Making strides toward a cure for diabetes


David Hess, PhD, has channelled a personal childhood experience into a lifetime of research focused on a stem-cell therapy that would completely eliminate the need for diabetes patients to monitor their glucose levels and take daily insulin shots

By Eliana Chow

As a teenager, David Hess, PhD’99, was diagnosed with a severe form of anemia and underwent a hematopoietic stem-cell transplant to help his body produce more red blood cells. He spent his entire Grade 11 year in isolation so his immune system could recover from the transplant.

That experience turned out to be the catalyst for a meaningful career in stem-cell research, with a particular focus on understanding and treating diabetes. Right before Hess entered his second post-doctoral fellowship, he published a groundbreaking paper on using cells derived from bone marrow to trigger the regeneration of islets, (clusters in the pancreas that contain beta cells responsible for producing insulin). It was his first high-impact paper, and the positive reception he received paved the way for him to continue building on his findings.

“My primary goal is to find ways to help the body heal itself naturally rather than relying on temporary external treatments.”
—David Hess, PhD’99

Now, as an Associate Professor in Physiology and Pharmacology at Schulich Medicine & Dentistry and a scientist at Robarts Research Institute, Hess has had his sights set on discovering a stem-cell therapy that would completely eliminate the need for diabetes patients to monitor their glucose levels and take daily insulin shots.

“My primary goal is to find ways to help the body heal itself naturally rather than relying on temporary external treatments,” he explained.

Through their research, Hess and his team have altered the way many scientists conceptualized how stem cells contribute to recovery.

“We discovered that what stem cells secrete is more important than what they become,” he said. “The proteins they generate are what stimulate the regenerative process.”

Currently, Hess is working to determine which proteins are essential to regeneration, as well as which stem-cell types are most efficient for creating those proteins.

Navigating autoimmunity, the body’s natural defence against foreign cells, remains the most significant barrier to successfully integrating stem cells into a new host environment.

“We’re working hard to find a way to dampen autoimmunity so the body doesn’t attack healthy, regenerated cells,” said Hess. “It’s a delicate balancing act.”

Collaboration is the key to success in his research endeavours, Hess recognizes, so he works closely with expert immunologists to design potential solutions for controlling autoimmunity. But keeping the immune system away from regenerated cells is only half the puzzle. Researchers still have to find ways to keep the cells alive, as cells don’t survive very long when placed in an ischemic, or oxygen-deficient, environment.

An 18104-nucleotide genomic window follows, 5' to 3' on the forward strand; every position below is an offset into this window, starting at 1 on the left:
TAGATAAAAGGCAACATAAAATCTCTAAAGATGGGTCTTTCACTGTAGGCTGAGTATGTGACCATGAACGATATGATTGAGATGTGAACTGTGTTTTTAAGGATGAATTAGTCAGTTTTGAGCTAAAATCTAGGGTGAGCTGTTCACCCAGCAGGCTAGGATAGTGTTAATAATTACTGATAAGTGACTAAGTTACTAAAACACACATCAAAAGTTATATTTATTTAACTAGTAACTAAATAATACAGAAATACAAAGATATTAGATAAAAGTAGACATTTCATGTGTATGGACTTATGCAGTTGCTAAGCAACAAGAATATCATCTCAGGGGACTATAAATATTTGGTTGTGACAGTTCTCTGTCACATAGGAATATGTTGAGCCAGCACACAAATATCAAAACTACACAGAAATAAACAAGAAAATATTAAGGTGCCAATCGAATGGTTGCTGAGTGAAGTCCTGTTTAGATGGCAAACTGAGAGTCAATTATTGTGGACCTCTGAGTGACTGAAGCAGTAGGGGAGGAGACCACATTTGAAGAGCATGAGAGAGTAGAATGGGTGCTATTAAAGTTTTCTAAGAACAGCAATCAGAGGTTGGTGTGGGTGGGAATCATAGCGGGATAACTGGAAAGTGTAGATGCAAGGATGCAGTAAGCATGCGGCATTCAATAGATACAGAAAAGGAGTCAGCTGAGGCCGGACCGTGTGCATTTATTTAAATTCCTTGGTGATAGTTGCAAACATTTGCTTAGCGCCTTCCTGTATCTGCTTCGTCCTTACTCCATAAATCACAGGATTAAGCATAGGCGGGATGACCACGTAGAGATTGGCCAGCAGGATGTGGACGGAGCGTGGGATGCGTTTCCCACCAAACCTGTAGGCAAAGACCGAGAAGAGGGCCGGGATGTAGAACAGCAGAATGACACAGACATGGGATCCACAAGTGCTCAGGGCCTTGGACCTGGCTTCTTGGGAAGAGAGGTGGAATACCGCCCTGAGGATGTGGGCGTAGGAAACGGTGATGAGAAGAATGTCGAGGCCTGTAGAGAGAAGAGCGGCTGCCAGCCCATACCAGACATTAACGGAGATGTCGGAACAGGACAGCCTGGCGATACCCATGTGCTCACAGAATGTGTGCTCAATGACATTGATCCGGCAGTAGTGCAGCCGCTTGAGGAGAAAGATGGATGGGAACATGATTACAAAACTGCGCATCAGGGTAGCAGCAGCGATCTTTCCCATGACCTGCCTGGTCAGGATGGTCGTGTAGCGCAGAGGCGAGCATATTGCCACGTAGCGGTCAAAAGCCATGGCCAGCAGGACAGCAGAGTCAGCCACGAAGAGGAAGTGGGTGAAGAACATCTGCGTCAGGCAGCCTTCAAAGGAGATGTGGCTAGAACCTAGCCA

Tapping into Western University’s wealth of faculty expertise, Hess has also enlisted the help of Lauren Flynn, PhD, who specializes in bioengineering, to drive his research forward. Flynn generates decellularized adipose tissue, or tissue that has had all its cells removed, leaving only the structural cells in place.

“My team uses that material as a scaffold in which to grow and sustain new cells, which has allowed us to make substantial progress,” said Hess.

He also teamed up with the University of Toronto, where clinical trials for finetuning new diabetes medications are currently taking place. “We’re examining how these new medications can impact the circulating level of pre-existing stem cells in the blood,” Hess explained.

“There is significant potential to leverage a patient’s own stem cells to help prevent cardiovascular comorbidities, especially in patients with Type 2 diabetes.”

Although it could be many years before Hess’s research reaches a stage where it translates directly into therapeutic treatments, the impact of his efforts extends far beyond his own department. Recently, Western provided funds for Hess to head an interdisciplinary development initiative dedicated to cross-generational education surrounding stem cells in regenerative medicine. The team consists of 20 investigators from a wide range of disciplines who collaborate to create educational programs, fund young researcher grants, and educate students about how stem cells can be used to treat cardiovascular diseases and diabetes.

“With multiple faculties from Western involved, the program has cultivated synergy between scientists who wouldn’t normally have the opportunity to work together,” he reflected.

Hess expresses gratitude for the unwavering support of his colleagues at the School and Robarts throughout his tenure.

“My research is extremely specialized, and I’m fortunate to have had access to everything I need, from a technological and financial perspective, from the very beginning,” he said. “It’s an honour to learn from and contribute to stem-cell research that’s internationally renowned and making huge strides to improve the well-being of diabetic patients.”